How to Talk to Friends and Family About Prepping

How to Talk to Friends and Family About Prepping

( – The past two years have been real eye-openers. From a global pandemic and civil unrest to labor and supply shortages, the going has been rough and doesn’t seem to be getting any better. If ever there was a time to start prepping for the next wave of emergencies, it is right now.

Unfortunately, not everyone has taken the seemingly never-ending string of disasters to heart. They aren’t doing anything to prepare for whatever is coming next. For those who take preparedness seriously, this can be heartbreaking – especially when it comes to friends and family.

The following video from City Prepping gives some helpful insights on how to spark up a conversation with those who are reluctant about prepping for disaster:

For many people, the coronavirus pandemic introduced them to the world of prepping. People were shown that disasters of all shapes, sizes, and severity can happen at any time and that there’s nothing crazy about being prepared.

When talking to friends and family about prepping, take it slow. Overwhelming them isn’t going to convince them to prep. It will do the opposite. Also, it’s better to keep the disasters to a local level rather than talk about larger issues like nuclear warfare and electromagnetic pulses (EMPs). Sit down and discuss the most likely disasters you face in your area and how you can prepare for them.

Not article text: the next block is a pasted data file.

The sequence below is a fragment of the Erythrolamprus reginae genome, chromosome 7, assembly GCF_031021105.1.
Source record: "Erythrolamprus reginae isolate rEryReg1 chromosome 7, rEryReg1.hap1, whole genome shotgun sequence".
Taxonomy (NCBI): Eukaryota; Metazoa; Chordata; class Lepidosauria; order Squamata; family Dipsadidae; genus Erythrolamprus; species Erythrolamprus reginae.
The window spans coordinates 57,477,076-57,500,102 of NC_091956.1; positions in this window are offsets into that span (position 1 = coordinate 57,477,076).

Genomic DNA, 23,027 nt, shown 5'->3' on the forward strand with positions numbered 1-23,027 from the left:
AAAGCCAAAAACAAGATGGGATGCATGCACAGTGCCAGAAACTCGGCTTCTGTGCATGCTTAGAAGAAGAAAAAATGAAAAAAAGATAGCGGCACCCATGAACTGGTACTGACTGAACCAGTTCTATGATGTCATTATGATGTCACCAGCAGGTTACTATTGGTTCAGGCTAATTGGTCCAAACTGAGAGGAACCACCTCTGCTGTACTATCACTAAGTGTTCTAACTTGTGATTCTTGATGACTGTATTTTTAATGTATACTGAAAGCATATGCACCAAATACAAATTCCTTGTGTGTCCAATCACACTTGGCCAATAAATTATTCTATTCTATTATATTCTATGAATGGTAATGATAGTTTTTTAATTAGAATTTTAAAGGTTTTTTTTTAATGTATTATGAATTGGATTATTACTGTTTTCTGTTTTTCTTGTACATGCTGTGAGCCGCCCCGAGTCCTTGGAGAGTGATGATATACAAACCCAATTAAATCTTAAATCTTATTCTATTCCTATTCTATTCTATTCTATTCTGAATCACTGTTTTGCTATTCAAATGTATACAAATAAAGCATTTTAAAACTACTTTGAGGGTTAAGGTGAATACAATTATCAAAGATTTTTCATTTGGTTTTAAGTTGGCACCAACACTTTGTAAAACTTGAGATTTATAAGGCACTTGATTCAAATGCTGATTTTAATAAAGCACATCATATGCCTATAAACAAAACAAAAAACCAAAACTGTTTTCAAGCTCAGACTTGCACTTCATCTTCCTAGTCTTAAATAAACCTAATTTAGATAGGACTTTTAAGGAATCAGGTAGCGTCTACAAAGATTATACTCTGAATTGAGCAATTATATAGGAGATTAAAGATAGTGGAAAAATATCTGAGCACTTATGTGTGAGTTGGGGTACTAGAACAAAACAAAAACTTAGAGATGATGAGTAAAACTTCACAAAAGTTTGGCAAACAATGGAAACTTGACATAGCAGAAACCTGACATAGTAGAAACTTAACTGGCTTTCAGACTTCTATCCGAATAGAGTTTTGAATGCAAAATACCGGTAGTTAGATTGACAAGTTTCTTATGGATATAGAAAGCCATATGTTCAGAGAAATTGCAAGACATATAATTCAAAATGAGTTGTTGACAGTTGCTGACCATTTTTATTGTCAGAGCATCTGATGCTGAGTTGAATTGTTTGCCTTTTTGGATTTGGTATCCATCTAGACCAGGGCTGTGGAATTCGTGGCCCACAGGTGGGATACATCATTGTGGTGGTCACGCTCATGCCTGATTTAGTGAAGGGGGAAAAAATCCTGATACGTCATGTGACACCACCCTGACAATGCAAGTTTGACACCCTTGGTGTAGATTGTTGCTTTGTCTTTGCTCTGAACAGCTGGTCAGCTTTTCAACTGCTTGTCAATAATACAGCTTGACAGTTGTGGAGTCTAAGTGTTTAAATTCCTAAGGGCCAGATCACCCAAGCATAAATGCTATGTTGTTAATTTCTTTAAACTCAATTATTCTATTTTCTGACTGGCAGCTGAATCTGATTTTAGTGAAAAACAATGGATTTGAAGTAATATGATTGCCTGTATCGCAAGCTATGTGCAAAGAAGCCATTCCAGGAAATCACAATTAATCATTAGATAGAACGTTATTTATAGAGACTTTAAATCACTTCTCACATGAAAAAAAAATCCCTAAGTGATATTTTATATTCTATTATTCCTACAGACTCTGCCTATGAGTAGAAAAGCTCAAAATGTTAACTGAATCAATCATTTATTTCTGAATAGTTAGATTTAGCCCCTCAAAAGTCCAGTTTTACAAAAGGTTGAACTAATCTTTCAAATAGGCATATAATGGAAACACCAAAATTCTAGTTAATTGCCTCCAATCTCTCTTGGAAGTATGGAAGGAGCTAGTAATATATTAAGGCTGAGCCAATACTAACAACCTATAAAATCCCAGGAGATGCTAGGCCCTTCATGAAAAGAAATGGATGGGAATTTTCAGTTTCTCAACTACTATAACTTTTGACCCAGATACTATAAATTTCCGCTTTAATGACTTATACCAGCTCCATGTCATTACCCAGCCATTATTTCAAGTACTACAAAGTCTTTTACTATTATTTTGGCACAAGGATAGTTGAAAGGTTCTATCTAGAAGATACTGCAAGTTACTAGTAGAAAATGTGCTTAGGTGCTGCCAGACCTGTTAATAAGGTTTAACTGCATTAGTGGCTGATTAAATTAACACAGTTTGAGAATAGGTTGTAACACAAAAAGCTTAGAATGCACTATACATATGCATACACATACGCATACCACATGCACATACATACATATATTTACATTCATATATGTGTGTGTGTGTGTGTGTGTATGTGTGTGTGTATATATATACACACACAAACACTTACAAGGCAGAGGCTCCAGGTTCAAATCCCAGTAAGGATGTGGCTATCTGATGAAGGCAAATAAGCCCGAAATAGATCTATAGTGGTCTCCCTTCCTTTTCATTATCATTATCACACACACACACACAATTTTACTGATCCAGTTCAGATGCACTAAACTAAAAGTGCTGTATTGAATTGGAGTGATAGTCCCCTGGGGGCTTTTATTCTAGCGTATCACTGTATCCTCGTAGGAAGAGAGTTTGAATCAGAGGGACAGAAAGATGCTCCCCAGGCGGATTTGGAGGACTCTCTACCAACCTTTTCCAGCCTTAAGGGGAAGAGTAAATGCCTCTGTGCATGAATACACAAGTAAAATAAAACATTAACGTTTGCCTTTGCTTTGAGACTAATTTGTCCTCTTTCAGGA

Use the current supply and labor shortages as an example. Societal collapse is inevitable, it has happened to every major civilization throughout history. It may not be today or anytime soon. But it will happen, and that’s something we all should prepare for ahead of time.

There is nothing wrong with preparing for the worst. Just make sure you are realistic about your preps and the skills you have. The most important thing to remember when talking to your friends and family about prepping is to never force them into prepping and remember to offer help to new preppers.

You also need to be careful who you talk to about prepping, as not everyone can be trusted. Check out how you can protect your preps using a military system known as OPSEC, or operations security.

Have you tried to talk to your friends and family about preparing for emergencies? If so, do you think the tips above would have helped? If not, do you plan on having the talk with them? Reply to your email and let us know, we would love to hear from you!

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